How to Send Messages to SQS with Python, Flask, and Boto3

2020-07-20 15:28:00 | #programming #python #sysadmin

Tested On

  • Linux Ubuntu 20.04
  • Windows 10
  • macOS Catalina

In this tutorial, we're going to learn how to set up an API that forwards messages to an SQS queue.

By designing our API to leverage AWS Lambda, it will automatically scale across regions to keep up with requests. And by utilizing an SQS queue, we can deploy workers to consume messages without overloading the database.

Completing the Prerequisites

It is important that you complete the prerequisites above, as this article depends on a custom module, and localstack.

How to Set Up the Python SQS Message Sender Project Files

How to Create Python Project Files with Windows 10 PowerShell 2.0+

cd ~
New-Item -ItemType "directory" -Path ".\python-sqs-sender"
cd python-sqs-sender
New-Item -ItemType "file" -Path . -Name ""
virtualenv venv

To verify that the virtual environment is active, make sure (venv) is in the PowerShell command prompt. For example, (venv) PS C:\Users\username\python-sqs-sender>

How to Create Python Project Files with Linux Ubuntu 14.04+ or macOS

cd ~
mkdir python-sqs-sender
cd python-sqs-sender
virtualenv -p python3 venv
source venv/bin/activate

To verify that the virtual environment is active, make sure (venv) is in the terminal command prompt.

This will create the following files and folders, and activate the virtual environment.

▾ python-sqs-sender/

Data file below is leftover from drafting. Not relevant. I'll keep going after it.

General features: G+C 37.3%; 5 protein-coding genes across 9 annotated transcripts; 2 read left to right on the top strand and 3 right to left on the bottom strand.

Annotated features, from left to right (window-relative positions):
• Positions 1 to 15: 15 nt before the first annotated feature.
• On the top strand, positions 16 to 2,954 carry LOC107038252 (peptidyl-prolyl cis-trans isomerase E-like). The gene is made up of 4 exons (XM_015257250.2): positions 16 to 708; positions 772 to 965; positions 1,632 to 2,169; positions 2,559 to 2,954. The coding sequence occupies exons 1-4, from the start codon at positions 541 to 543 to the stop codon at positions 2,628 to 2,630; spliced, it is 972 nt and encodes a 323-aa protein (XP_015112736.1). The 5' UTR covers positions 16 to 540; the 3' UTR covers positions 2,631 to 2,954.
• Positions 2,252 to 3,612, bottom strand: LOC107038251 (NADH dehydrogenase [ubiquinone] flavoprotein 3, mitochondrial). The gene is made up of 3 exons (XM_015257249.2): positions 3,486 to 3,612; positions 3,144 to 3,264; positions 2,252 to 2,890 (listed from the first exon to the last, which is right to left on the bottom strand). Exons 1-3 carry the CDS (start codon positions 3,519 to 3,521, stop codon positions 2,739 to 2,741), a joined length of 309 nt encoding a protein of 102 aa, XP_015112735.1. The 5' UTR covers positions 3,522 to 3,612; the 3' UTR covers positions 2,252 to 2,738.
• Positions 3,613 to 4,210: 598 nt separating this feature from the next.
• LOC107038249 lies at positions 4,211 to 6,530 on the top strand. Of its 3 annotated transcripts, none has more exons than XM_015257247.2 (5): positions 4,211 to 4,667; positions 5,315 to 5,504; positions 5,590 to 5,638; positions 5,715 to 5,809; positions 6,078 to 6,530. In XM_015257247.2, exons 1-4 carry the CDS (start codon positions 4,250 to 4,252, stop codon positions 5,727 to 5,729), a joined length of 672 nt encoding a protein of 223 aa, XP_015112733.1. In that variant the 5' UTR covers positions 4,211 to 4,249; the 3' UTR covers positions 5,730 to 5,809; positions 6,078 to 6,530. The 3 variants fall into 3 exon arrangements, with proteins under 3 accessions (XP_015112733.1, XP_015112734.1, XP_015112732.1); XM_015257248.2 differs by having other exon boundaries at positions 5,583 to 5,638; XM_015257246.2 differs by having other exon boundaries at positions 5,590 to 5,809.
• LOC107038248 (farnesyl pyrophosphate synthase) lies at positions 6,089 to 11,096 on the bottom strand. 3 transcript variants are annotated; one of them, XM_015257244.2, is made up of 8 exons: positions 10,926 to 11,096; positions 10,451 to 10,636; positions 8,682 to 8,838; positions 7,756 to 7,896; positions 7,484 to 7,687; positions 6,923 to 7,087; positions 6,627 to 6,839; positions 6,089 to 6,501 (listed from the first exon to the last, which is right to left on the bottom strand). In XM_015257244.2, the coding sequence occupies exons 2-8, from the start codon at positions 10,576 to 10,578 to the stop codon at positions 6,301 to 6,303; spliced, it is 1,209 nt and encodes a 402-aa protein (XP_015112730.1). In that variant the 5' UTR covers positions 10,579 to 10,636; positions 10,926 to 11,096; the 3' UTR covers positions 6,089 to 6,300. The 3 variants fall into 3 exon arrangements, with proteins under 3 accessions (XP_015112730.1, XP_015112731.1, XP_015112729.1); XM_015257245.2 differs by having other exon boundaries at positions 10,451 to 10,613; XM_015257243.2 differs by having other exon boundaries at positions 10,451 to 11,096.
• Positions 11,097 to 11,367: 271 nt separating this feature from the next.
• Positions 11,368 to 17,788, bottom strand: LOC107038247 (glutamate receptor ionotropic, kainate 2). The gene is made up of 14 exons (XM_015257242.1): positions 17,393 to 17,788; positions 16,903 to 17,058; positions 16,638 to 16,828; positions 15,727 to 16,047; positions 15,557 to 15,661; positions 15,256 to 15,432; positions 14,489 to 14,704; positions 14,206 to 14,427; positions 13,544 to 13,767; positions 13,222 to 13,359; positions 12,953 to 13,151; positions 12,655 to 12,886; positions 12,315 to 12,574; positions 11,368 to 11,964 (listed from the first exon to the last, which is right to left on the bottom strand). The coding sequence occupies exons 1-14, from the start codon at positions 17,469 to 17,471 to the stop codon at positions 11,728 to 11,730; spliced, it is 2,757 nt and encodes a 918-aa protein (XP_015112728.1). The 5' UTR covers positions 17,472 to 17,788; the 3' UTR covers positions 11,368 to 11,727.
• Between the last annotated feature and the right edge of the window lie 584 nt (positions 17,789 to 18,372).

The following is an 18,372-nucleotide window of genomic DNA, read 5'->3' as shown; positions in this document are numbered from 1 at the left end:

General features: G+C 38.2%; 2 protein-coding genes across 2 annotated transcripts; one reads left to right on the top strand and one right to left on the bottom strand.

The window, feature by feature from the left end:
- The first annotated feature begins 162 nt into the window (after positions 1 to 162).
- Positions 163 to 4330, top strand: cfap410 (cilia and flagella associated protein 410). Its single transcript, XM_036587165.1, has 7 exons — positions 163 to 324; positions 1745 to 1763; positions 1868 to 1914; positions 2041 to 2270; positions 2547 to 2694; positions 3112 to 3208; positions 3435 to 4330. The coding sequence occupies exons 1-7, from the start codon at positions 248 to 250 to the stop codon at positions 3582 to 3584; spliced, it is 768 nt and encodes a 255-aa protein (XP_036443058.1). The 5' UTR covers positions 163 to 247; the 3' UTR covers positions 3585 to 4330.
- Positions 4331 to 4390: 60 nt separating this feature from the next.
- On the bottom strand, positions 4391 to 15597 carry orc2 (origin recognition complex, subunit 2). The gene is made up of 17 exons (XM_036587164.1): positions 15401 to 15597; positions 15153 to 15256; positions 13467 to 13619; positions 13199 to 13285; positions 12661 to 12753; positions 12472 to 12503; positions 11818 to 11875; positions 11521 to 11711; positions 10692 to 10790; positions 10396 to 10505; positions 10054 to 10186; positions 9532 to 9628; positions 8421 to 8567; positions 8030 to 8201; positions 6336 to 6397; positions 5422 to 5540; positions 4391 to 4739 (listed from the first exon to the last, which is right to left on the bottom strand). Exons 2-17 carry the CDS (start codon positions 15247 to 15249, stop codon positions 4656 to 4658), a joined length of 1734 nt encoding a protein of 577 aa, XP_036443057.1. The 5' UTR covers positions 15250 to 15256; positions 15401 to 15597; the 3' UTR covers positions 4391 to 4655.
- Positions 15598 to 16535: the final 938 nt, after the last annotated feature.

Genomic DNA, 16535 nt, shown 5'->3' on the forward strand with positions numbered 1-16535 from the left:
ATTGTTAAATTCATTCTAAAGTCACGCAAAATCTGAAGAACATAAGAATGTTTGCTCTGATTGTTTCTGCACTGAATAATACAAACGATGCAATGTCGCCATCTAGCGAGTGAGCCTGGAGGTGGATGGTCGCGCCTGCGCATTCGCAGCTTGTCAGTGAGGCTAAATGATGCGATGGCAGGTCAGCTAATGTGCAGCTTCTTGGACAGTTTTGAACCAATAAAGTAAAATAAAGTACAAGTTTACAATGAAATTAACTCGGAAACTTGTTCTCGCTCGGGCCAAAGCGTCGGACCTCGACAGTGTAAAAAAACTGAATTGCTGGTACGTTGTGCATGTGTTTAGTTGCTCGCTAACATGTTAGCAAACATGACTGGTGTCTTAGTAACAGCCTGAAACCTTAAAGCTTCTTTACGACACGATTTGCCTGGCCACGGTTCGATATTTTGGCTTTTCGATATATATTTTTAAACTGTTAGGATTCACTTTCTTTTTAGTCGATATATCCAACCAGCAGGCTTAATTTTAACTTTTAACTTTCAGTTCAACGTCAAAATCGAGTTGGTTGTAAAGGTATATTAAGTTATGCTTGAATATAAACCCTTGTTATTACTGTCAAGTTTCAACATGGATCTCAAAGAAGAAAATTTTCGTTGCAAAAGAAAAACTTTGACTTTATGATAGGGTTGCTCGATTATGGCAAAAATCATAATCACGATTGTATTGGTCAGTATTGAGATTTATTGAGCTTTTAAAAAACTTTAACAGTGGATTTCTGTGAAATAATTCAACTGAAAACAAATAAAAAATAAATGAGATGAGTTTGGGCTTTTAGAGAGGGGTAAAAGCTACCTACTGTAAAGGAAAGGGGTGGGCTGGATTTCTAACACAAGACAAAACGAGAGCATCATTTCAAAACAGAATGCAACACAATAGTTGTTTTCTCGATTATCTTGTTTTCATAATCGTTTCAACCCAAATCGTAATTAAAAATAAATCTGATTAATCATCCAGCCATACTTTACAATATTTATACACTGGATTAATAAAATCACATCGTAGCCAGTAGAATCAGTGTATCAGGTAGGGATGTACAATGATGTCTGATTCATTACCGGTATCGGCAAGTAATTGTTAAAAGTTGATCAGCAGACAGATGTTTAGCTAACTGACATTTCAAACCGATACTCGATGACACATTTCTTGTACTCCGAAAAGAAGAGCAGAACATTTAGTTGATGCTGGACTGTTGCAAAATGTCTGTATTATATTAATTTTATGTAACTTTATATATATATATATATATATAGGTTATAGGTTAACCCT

▸ venv/

Before you continue, double check to make sure you've imported the file from this article, which will allow our Python Lambda to log to CloudWatch logs.

Full Code Example for the Python SQS Message Sender


import os
import boto3
import awsgi
from flask import Flask, request, jsonify
from flask_cors import CORS
import logger
import urllib3

app = Flask(__name__)
CORS(app, resources={r'/*': {'origins': list(os.environ['ORIGINS'].split(','))}}, supports_credentials=True)

    sqs_client = boto3.client(
        use_ssl=os.environ['USE_SSL'] == '1',
except Exception as e:

def json_status(status_code, message):
    res = jsonify({
        'isBase64Encoded': False,
        'statusCode': status_code,
        'body': message
    res.status = '%s %s' % (status_code, message)
    res.message = message
    return res

@app.route('/', methods=['POST'])
def send_message():
    json_data = request.get_json()
    message = json_data.get('message')
    some_attribute = json_data.get('some_attribute')
    another_attribute = json_data.get('another_attribute')

    if message is None:
        return json_status('400', 'Message is required')

    if some_attribute is None:
        return json_status('400', 'Some attribute is required')

    if another_attribute is None:
        return json_status('400', 'Another attribute is required')

        queue_url = sqs_client.get_queue_url(QueueName=os.environ['SQS_QUEUE_NAME'])['QueueUrl']
                'some_attribute': {
                    'DataType': 'String',
                    'StringValue': some_attribute
                'another_attribute': {
                    'DataType': 'String',
                    'StringValue': another_attribute
        logger.ex('Message sent')
        return json_status(200, 'Message sent')
    except Exception as e:
        return json_status(500, str(e))

if __name__ == '__main__':'', port=5100, debug=True)

def lambda_handler(event, context):
    return awsgi.response(app, event, context)

Explanation of the Code

Lines 1-8: imports all the required modules.

Line 10: instantiates our Flask app and line 11 indicates which domains we will allow requests from through CORS.